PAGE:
• Cyberinsurance premiums climbed from US$100 million in 2003 to $200 million in 2005, according to Aon Financial Services Group. Demand for cyberinsurance is increasing as hackers move away from general mischief toward targeted crimes for profit. Insurers offer two basic types: first-party coverage helps companies pay for recovery after an attack or pay extortion money for threatened attacks, whereas third-party coverage helps pay legal expenses if someone sues after a security breach. However, prevention remains most companies' top priority because loss of critical data to competitors would do more damage than policy payouts would cover.
• Although most companies protect themselves against hackers and malware, few realize the threat posed by an employee with malicious intent and an iPod. Security researcher Abe Usher is warning about the threat of "pod slurping" and employee data theft in general. Usher has created an application that lets an iPod scan corporate networks for sensitive business data, and potentially download 100 Mbytes in a few minutes by plugging the device into a computer's USB port. A 60-Gbyte iPod could potentially hold every sensitive document in a medium-sized business—without even using a keyboard.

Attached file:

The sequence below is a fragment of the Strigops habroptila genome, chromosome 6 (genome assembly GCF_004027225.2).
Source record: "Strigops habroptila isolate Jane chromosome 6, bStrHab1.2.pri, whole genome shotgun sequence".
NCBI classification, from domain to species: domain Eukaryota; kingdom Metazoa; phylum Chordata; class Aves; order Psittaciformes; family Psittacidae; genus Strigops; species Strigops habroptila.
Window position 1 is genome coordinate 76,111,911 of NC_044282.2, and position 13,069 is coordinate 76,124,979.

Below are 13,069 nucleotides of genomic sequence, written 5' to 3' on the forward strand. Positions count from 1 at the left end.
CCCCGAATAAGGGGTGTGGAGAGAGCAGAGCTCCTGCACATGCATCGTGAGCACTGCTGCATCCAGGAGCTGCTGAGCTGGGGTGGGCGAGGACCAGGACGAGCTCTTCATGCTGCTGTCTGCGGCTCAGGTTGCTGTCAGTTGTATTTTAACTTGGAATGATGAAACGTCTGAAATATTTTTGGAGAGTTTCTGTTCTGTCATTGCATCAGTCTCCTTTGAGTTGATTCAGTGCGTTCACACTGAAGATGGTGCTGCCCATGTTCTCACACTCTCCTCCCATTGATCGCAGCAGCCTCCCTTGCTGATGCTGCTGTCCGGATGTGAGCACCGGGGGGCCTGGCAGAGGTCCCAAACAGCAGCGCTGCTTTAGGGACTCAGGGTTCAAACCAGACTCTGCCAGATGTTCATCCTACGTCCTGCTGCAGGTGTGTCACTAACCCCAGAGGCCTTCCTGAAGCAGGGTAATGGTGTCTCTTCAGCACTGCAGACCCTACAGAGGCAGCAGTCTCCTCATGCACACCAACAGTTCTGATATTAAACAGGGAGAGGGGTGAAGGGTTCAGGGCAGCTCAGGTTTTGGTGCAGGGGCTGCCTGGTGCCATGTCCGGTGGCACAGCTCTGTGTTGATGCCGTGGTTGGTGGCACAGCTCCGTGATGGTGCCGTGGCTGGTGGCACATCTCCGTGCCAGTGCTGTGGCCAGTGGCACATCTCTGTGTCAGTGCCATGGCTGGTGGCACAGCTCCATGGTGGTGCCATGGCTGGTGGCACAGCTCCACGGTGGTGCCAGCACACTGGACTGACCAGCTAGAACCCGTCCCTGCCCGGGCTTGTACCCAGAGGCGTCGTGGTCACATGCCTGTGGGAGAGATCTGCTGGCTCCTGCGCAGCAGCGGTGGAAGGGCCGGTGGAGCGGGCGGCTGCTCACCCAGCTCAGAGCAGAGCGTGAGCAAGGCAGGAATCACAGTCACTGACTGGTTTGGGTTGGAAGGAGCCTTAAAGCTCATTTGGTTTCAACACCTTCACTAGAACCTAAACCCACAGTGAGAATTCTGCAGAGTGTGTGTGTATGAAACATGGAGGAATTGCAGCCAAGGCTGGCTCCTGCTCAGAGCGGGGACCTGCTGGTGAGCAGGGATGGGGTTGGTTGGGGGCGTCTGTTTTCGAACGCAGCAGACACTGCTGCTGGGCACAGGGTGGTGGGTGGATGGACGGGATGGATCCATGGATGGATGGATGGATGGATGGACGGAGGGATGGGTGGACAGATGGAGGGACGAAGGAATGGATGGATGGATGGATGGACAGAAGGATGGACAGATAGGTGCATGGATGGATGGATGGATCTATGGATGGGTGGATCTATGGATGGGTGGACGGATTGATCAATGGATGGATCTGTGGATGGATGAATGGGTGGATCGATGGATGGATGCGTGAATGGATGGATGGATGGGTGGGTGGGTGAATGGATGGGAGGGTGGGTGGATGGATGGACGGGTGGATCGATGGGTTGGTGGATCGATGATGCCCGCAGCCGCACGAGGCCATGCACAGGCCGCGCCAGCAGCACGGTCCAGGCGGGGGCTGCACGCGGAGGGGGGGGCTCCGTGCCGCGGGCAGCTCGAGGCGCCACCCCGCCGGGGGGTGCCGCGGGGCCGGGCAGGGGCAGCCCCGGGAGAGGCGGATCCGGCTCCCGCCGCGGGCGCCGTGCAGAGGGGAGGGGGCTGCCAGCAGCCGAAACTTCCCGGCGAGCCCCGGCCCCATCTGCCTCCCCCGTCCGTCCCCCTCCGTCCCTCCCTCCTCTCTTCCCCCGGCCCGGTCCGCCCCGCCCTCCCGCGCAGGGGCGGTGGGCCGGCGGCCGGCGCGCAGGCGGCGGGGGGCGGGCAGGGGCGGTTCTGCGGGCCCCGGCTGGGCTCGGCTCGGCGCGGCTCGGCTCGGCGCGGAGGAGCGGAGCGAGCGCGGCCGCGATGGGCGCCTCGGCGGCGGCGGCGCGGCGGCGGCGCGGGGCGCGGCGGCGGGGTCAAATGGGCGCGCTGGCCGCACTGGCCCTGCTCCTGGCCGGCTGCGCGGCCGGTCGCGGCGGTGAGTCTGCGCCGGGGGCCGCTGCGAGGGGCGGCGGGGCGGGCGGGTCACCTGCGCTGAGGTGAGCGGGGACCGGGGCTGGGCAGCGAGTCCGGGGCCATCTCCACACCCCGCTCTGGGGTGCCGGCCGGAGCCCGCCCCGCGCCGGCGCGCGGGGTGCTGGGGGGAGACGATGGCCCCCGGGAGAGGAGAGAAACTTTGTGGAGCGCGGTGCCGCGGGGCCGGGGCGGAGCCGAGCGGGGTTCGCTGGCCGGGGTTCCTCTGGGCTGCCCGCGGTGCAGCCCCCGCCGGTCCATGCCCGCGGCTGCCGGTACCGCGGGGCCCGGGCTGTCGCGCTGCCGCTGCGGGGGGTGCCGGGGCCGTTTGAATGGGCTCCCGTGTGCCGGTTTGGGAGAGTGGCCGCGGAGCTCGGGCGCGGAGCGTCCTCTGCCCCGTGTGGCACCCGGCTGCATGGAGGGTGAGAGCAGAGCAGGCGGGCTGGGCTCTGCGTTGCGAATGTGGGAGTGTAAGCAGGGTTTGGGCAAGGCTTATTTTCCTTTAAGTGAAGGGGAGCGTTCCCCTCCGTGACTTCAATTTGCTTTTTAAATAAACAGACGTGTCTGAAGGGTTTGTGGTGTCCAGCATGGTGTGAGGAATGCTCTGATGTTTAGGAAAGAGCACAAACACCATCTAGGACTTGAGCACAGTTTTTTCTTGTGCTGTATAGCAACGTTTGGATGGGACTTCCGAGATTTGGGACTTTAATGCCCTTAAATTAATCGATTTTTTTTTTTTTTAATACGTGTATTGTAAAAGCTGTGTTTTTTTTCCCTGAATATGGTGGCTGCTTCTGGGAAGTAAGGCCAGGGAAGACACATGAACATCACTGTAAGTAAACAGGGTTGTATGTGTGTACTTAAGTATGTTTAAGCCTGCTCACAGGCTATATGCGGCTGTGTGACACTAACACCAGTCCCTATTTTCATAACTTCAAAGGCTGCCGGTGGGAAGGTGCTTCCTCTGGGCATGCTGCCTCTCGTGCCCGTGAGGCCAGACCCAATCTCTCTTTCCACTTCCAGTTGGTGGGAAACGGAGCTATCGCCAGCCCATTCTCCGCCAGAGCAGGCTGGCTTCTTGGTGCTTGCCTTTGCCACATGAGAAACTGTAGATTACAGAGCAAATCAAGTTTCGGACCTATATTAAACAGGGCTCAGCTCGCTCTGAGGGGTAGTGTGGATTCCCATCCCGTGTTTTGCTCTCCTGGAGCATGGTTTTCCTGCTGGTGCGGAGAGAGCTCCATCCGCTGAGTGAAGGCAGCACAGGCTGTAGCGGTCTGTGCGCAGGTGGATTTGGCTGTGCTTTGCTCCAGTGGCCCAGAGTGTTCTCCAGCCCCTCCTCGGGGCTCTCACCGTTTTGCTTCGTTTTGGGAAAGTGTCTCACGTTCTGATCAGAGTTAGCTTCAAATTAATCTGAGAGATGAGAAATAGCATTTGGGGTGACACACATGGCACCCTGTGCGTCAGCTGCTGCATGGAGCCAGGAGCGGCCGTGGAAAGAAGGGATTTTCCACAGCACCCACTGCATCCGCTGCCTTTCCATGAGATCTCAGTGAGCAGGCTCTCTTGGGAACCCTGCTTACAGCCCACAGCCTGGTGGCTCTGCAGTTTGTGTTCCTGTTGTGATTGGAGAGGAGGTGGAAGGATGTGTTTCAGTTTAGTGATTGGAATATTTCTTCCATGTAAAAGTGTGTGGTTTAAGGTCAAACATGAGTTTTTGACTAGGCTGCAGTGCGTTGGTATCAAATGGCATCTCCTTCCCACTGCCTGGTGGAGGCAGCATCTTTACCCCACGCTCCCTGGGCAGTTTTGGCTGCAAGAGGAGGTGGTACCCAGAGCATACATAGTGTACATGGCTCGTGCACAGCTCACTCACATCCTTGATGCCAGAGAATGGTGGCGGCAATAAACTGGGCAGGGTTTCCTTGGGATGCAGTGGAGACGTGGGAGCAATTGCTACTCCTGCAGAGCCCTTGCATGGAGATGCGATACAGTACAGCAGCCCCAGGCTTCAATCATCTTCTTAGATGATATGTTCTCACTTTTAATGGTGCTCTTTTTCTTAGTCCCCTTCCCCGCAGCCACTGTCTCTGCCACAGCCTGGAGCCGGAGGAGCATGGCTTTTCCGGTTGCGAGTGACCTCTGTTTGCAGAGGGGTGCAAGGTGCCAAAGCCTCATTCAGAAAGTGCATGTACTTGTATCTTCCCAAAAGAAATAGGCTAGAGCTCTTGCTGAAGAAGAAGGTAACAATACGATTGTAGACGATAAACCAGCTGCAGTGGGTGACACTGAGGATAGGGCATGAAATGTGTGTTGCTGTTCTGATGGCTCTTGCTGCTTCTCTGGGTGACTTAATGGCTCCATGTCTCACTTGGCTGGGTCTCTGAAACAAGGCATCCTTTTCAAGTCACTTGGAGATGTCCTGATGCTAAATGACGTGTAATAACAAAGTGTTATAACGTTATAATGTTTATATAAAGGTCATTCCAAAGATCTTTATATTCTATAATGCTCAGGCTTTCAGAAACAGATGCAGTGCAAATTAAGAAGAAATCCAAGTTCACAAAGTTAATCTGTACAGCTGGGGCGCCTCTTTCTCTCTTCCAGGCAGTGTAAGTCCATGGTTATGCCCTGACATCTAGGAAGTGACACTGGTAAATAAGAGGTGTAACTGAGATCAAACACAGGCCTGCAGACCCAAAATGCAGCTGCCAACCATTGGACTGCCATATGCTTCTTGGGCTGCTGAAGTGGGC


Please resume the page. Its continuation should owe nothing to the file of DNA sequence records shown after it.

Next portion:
• A Romanian hacker forced security personnel to log off all Apple computers from the journalism department's network at the University of Arizona, preventing students from using the computers until the university could solve the problem. The computers had been shutting down on their own at random times over the course of several weeks, but personnel thought it was a hardware problem rather than an attack. A security check found two unrelated attempted attacks originating from Korea and Indonesia. University officials don't believe any information was lost.
• Zone-H.org reports that more than 600 Web sites in Denmark, Europe, and Israel have been defaced, carrying messages denouncing Denmark for the publication of 12 cartoons that offended Muslims by depicting the prophet Mohammed. One group, calling itself the "Internet Islamic Brigade," threatened to carry out bombings in Denmark similar to those in the London subway in July 2005. Many of the defacements contained Arabic messages with English text related to the cartoons.
• Presiding over England's Bow Street Magistrates' Court, District Judge Nicholas Evans refused to extradite Gary McKinnon to the US to face charges for allegedly hacking 97 NASA and military computers in 2001, causing US$700,000 in damage. Judge Evans wants US authorities to guarantee that McKinnon won't be considered a terrorist and tried under military law.